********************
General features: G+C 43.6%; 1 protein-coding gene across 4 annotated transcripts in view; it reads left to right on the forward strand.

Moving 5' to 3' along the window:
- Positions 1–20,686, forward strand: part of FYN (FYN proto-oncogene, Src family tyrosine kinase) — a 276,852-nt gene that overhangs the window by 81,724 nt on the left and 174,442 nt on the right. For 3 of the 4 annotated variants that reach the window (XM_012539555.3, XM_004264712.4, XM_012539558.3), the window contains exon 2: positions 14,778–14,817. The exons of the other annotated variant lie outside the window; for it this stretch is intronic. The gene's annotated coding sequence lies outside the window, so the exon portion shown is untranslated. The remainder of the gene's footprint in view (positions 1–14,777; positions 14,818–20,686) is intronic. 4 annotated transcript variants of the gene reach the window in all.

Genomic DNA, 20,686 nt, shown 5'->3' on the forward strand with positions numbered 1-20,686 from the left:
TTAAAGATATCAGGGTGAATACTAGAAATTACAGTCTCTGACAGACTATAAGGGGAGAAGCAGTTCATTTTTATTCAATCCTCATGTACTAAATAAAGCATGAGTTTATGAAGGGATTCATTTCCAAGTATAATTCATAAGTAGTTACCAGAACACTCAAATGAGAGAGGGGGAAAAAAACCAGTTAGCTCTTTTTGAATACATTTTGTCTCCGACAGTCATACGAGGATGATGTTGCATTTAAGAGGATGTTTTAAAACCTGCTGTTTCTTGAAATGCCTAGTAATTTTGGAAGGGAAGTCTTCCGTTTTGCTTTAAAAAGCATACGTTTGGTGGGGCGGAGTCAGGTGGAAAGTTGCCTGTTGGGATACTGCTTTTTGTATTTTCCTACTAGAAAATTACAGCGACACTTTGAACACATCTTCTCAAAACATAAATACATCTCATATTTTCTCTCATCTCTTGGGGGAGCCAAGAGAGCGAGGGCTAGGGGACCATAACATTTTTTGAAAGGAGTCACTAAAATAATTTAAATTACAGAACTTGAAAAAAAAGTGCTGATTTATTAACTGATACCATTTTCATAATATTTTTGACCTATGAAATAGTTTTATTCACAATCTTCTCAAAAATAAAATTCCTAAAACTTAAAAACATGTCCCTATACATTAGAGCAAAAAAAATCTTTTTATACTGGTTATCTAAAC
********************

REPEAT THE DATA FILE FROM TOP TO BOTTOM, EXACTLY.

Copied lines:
General features: G+C 43.6%; 1 protein-coding gene across 4 annotated transcripts in view; it reads left to right on the forward strand.

Moving 5' to 3' along the window:
- Positions 1–20,686, forward strand: part of FYN (FYN proto-oncogene, Src family tyrosine kinase) — a 276,852-nt gene that overhangs the window by 81,724 nt on the left and 174,442 nt on the right. For 3 of the 4 annotated variants that reach the window (XM_012539555.3, XM_004264712.4, XM_012539558.3), the window contains exon 2: positions 14,778–14,817. The exons of the other annotated variant lie outside the window; for it this stretch is intronic. The gene's annotated coding sequence lies outside the window, so the exon portion shown is untranslated. The remainder of the gene's footprint in view (positions 1–14,777; positions 14,818–20,686) is intronic. 4 annotated transcript variants of the gene reach the window in all.

Genomic DNA, 20,686 nt, shown 5'->3' on the forward strand with positions numbered 1-20,686 from the left:
TTAAAGATATCAGGGTGAATACTAGAAATTACAGTCTCTGACAGACTATAAGGGGAGAAGCAGTTCATTTTTATTCAATCCTCATGTACTAAATAAAGCATGAGTTTATGAAGGGATTCATTTCCAAGTATAATTCATAAGTAGTTACCAGAACACTCAAATGAGAGAGGGGGAAAAAAACCAGTTAGCTCTTTTTGAATACATTTTGTCTCCGACAGTCATACGAGGATGATGTTGCATTTAAGAGGATGTTTTAAAACCTGCTGTTTCTTGAAATGCCTAGTAATTTTGGAAGGGAAGTCTTCCGTTTTGCTTTAAAAAGCATACGTTTGGTGGGGCGGAGTCAGGTGGAAAGTTGCCTGTTGGGATACTGCTTTTTGTATTTTCCTACTAGAAAATTACAGCGACACTTTGAACACATCTTCTCAAAACATAAATACATCTCATATTTTCTCTCATCTCTTGGGGGAGCCAAGAGAGCGAGGGCTAGGGGACCATAACATTTTTTGAAAGGAGTCACTAAAATAATTTAAATTACAGAACTTGAAAAAAAAGTGCTGATTTATTAACTGATACCATTTTCATAATATTTTTGACCTATGAAATAGTTTTATTCACAATCTTCTCAAAAATAAAATTCCTAAAACTTAAAAACATGTCCCTATACATTAGAGCAAAAAAAATCTTTTTATACTGGTTATCTAAAC